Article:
Labor is typically a slow process that becomes more intense the closer you get to birth. The beginning of labor may feel like mild menstrual-like cramping. The cramping may happen every couple minutes or have no real pattern.
If you are able to go on a walk, it can be helpful. Being upright and moving helps your cervix dilate and your baby move into position. Make sure to stay hydrated and take breaks if needed.
If you would rather rest during this time, go for it! Resting can also move your birthing process along. Relaxing now will help your body maintain a good energy level during more active labor. Take a warm bath, lower the lights, listen to soft music, and snuggle with some cozy blankets or with your birth partner.
Eventually, those mild cramps will become more intense and follow a pattern. These contractions will feel like a tightening of your belly, either the whole thing or just the lower part. As your contractions become more severe, you may need to use breathing techniques and focus inward. Your birth partner can help you by providing massages and counterpressure. Try to stay relaxed, remembering that everything you are feeling is natural.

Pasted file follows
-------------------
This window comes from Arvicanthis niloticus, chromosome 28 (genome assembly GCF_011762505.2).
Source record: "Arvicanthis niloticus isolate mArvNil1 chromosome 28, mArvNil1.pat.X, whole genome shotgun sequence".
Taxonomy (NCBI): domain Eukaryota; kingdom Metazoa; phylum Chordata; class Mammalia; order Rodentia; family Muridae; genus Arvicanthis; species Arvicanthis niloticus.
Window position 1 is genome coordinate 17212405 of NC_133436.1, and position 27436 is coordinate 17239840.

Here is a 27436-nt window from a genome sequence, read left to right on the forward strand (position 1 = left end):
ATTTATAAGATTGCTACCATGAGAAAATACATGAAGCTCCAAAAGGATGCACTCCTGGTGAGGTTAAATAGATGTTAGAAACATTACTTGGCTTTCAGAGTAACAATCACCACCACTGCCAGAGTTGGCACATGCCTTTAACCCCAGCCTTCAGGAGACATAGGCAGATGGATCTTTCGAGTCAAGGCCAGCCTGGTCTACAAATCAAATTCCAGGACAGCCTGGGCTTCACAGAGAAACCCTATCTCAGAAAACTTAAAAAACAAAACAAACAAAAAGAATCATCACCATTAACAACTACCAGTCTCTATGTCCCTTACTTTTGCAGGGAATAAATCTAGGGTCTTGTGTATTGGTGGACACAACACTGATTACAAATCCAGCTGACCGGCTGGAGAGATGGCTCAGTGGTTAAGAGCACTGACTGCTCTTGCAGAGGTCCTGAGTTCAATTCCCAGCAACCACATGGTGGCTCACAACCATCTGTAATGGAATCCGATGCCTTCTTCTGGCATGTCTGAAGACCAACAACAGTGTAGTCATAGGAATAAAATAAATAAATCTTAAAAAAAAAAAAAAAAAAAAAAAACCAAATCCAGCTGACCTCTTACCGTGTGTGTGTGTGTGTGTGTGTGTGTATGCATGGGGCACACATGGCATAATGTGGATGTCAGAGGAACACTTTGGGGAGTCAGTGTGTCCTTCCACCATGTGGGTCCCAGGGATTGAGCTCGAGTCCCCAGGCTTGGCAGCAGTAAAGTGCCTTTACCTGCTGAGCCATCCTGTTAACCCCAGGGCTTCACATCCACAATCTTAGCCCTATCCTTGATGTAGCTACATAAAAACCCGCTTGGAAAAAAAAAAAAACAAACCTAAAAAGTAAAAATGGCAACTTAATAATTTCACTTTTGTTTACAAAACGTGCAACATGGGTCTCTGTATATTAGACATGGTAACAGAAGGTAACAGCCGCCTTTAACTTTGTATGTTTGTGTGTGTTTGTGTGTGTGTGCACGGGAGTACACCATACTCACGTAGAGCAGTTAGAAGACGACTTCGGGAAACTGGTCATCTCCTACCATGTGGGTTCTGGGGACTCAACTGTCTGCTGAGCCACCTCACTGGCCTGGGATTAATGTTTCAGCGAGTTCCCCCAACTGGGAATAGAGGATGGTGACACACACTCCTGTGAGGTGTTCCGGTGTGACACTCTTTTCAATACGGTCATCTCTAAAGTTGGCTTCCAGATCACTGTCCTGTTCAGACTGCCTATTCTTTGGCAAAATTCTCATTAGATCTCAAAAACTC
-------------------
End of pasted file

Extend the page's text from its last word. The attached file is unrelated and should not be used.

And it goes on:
When to Contact Your Support Team
As your contractions become stronger and closer together, it is a good idea to start timing them. You can use a pen and paper or a contraction timer app on your phone. Look for an app with an obvious start/stop button and shows the average duration and frequency of your contractions over the last hour.
It is a good idea to call your provider once your contractions follow the 4-1-1 pattern; contractions are about four minutes apart, last for 1 minute, and the pattern has lasted for an hour.
Your provider will ask you some questions to check if you should start heading to your birth location. If you are having a home birth, your midwife will discuss if she should come join you.
Remember, you are in charge of your birthing experience. If you need more support, let your partner, doula, or medical team know. They will do what they can to meet your needs and make you as comfortable as possible.